New certifications for severe sight impairment have fallen from 31.3 to 15.8 per 100,000 people.

    Diabetics aged over 12 are offered annual screening and health experts said the study shows a "clear benefit".

    Retinopathy is damage to the retina in the back of the eye and is a complication which can affect people with diabetes. Persistent high levels of glucose can lead to eye damage.

    The research shows:
    • There were 339 fewer new certifications for all levels of sight loss from any cause combined in 2014-15, compared with 2007-08
    • It is calculated that the sight of 22 people has been saved
    • The results are despite 52,229 (40%) more people being diagnosed with diabetes in Wales during the research period

    However, 20% of those offered the screening - which began in 2003 and was rolled out across Wales by 2007 - do not take it up.

    Dr Quentin Sandifer, medical director of Public Health Wales, said: "We would encourage people living with diabetes to take up the offer when they receive their invitation.

    "This is a great example of the NHS working together to improve outcomes for our population and is especially impressive as sight loss has reduced even through the number of people diagnosed with diabetes in Wales has increased over this time."


    People with type 1 diabetes cannot produce insulin. No-one knows exactly what causes it, but it is not to do with being overweight and it is not currently preventable. It usually affects children or young adults, starting suddenly and getting worse quickly. Type 1 diabetes is treated by daily insulin doses, a healthy diet and regular physical activity.

    People with type 2 diabetes do not produce enough insulin or the insulin they produce does not work properly (known as insulin resistance). They might get diabetes because of their family history, age and ethnic background. They are also more likely to get type 2 diabetes if they are overweight. Type 2 diabetes is treated with a healthy diet and increased physical activity.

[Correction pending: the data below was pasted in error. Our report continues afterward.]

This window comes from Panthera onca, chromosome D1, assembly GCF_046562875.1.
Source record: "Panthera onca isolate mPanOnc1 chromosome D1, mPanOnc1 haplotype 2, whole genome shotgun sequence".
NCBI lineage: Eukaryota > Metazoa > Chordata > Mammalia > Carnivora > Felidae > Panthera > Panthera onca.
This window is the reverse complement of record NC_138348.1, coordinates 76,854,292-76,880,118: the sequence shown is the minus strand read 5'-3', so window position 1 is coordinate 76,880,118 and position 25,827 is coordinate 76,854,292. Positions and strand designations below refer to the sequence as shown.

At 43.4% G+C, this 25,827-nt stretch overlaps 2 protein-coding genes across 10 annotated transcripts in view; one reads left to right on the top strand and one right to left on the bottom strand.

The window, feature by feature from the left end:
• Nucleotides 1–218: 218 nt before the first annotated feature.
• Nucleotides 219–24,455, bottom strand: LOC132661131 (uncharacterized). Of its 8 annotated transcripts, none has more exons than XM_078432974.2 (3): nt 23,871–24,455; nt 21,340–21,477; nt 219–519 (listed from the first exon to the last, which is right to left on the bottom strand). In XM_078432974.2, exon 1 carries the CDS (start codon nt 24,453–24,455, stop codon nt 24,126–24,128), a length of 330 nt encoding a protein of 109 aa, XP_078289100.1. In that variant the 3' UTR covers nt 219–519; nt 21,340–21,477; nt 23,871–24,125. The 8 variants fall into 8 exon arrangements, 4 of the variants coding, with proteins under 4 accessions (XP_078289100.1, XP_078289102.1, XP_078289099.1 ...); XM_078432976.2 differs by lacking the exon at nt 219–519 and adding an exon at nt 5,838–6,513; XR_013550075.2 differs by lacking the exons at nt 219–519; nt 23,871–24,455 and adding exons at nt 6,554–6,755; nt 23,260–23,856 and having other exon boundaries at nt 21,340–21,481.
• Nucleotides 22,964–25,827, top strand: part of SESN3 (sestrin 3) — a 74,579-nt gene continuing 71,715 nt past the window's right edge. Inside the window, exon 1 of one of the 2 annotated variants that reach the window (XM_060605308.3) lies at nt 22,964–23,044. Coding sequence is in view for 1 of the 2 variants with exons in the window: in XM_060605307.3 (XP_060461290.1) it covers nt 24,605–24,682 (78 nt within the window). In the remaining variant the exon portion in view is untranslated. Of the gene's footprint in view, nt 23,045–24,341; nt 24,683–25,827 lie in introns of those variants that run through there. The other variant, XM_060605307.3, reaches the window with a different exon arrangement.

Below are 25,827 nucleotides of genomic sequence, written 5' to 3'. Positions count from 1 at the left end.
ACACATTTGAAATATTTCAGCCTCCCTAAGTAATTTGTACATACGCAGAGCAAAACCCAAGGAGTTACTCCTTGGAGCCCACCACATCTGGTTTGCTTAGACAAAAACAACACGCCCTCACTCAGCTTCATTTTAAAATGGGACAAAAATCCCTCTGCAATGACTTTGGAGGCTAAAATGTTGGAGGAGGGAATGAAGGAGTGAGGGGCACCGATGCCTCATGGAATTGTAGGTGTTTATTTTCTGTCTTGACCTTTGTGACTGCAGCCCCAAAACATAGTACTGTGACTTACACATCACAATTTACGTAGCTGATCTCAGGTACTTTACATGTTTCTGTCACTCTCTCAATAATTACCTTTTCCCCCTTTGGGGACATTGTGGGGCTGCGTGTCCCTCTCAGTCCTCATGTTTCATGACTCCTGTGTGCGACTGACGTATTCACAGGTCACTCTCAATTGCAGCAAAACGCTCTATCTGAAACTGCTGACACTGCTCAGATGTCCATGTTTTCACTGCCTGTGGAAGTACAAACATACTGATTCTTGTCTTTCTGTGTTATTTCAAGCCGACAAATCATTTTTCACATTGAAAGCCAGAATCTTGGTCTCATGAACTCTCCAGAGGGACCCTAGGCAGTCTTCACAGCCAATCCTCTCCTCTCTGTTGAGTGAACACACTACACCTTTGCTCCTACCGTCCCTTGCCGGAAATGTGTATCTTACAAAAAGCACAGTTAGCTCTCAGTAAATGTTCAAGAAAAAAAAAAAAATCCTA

How many have diabetes? Diabetes Wales estimates there are 183,000 people in Wales living with diabetes, while at least another 70,000 people could have it but are unaware or undiagnosed.

    Diabetic retinopathy or "retinopathy" when it is spotted it can be treated and deterioration prevented, whether controlled through medication or laser treatment.

    Robert Lee, 65, from Cardiff, has been having screenings since 2004 and runs a patient support group.

    "I've seen people with serious eye problems and I've heard people say, if they'd known earlier it could have prevented these complications," he said.

    "If by screening we can make sure we don't progress to that level, it's very important and it's a great service."

    Prof David Owens, from the Diabetes Research Unit Cymru at Swansea University Medical School, said with the proportion of the population with diabetes expected to double in the next 25 years, the screening had already made a "major difference" and was the most dramatic seen anywhere in the UK.

    "If you have long-term diabetes - high blood sugar for a very long time - you will have damage to the small blood vessels at the back of the eye which supply all the blood and nutrition to the retina, which is essential," he said.

    "The essence of the screening is diagnosing it early before it has a huge impact on vision and it can be treated relatively simply and successfully."

    Public Health Minister Rebecca Evans said the research showed the significance of earlier diagnosis, alongside improved diabetes management, referral and newer treatments.

    source :